Room for improvement on banking customer service

PHOTO: Room for improvement on banking customer service

While Singapore customers are generally satisfied with banking services here, rates and customer service could be improved upon, according to a survey.

Of the 500 Singapore respondents in the Ernst & Young Consumer Banking Survey, a majority (92 per cent) are satisfied with their bank's service.

Eighty per cent are loyal to their main banking provider, having never switched to another.

However, this is no cause for complacency, as slightly more than half (52 per cent) use three or more banks, while only 15 per cent have one banking provider.

Customers using multiple banks do so primarily to mitigate the risks of bank failure and to ensure the best rates or fees for banking products.

Indeed, high fees and charges as well as poor interest rates on deposits were cited as two key factors behind the decisions of Singapore customers to change their banking providers.

The survey thus sheds light on how banks can promote greater customer loyalty and enhance customer satisfaction, especially with competition among banks in Singapore expected to heat up with the recently announced changes to the Qualifying Full Bank (QFB) programme.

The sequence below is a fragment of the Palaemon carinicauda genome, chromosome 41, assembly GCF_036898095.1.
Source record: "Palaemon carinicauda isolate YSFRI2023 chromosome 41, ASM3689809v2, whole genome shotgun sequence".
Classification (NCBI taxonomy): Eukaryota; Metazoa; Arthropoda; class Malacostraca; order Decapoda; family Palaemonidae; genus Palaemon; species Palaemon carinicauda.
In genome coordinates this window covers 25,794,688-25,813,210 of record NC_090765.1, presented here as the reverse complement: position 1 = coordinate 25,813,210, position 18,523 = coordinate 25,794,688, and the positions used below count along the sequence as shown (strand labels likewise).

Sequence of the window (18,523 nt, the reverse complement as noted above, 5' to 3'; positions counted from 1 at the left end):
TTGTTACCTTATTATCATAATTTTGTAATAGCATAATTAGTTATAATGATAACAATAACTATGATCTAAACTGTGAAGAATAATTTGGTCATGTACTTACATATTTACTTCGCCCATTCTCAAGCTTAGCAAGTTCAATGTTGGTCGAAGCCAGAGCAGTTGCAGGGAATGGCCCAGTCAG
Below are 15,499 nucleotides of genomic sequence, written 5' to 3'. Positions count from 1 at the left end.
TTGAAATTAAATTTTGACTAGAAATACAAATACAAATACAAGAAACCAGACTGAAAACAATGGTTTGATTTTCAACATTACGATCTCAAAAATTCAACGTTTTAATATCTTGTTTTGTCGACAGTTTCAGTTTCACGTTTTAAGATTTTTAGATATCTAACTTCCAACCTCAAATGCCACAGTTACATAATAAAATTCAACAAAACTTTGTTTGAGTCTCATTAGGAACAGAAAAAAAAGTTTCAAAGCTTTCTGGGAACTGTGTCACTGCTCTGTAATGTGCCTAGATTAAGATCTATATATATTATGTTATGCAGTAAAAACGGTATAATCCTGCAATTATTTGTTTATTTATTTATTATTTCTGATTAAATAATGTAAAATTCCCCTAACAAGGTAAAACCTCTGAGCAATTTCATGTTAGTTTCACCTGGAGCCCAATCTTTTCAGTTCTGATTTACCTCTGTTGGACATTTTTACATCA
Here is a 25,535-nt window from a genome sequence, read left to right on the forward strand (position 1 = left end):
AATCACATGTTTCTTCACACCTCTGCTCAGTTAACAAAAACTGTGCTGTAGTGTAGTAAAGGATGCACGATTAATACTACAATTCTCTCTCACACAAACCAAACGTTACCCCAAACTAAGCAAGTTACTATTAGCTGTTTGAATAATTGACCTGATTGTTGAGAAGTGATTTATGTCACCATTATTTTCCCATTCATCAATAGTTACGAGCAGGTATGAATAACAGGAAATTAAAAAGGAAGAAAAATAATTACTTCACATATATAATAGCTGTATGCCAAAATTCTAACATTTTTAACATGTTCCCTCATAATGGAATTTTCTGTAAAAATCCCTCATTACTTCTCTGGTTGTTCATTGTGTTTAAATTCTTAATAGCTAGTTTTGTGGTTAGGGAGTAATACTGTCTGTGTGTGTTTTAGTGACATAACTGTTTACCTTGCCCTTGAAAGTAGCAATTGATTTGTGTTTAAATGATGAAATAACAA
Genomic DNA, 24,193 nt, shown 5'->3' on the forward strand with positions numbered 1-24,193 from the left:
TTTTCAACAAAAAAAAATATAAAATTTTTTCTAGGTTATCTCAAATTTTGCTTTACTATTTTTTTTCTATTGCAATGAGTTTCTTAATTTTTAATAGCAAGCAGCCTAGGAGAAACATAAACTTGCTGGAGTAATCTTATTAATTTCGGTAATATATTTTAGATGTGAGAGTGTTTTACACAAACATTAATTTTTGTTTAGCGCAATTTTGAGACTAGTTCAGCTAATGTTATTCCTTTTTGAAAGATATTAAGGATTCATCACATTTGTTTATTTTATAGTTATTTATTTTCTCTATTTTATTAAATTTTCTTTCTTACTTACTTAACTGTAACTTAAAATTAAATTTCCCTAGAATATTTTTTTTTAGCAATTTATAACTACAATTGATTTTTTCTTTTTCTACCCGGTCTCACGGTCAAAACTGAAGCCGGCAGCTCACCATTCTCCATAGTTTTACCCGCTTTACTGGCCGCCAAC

This includes improving fees and charging structures, product services (such as online banking and mobile banking), as well as the customer experience.

According to Liew Nam Soon, Asia-Pacific and Singapore financial services advisory leader at Ernst & Young, foreign banks tend to be more aggressive in offering competitive deposit rates in the short term, compared with the more established local banks.

However, it is not just about the money, as service plays an equally crucial role in determining customer satisfaction.

Currently, only 23 per cent of Singapore customers receive frequent contact or personalised service, while 28 per cent receive no attention from their banks.

There is also some room for improvement for complaints management, with only 54 per cent of customers expressing their satisfaction in this area. Customers also expect better mobile banking services, call centre experiences, as well as access to branches.

Mr Liew noted that as there exists these potential gaps across various customer interaction touch-points, "banks need to consider how they can deliver a consistent and seamless customer experience across all channels".

This is especially so for the mobile channel which "needs to be integrated with other existing channels", he added.

Besides improving such existing channels, banks should also explore other means of connecting with customers, such as through social networking, Mr Liew said.

Indeed, with almost half (47 per cent) of Singapore customers using social networking sites to gain information on products and services by banks, some banks have launched marketing campaigns for certain products on sites such as Facebook.

Looking ahead, banks would do well to "pay even more attention to the customer's voice and shape their business around customer needs", said Mr Liew.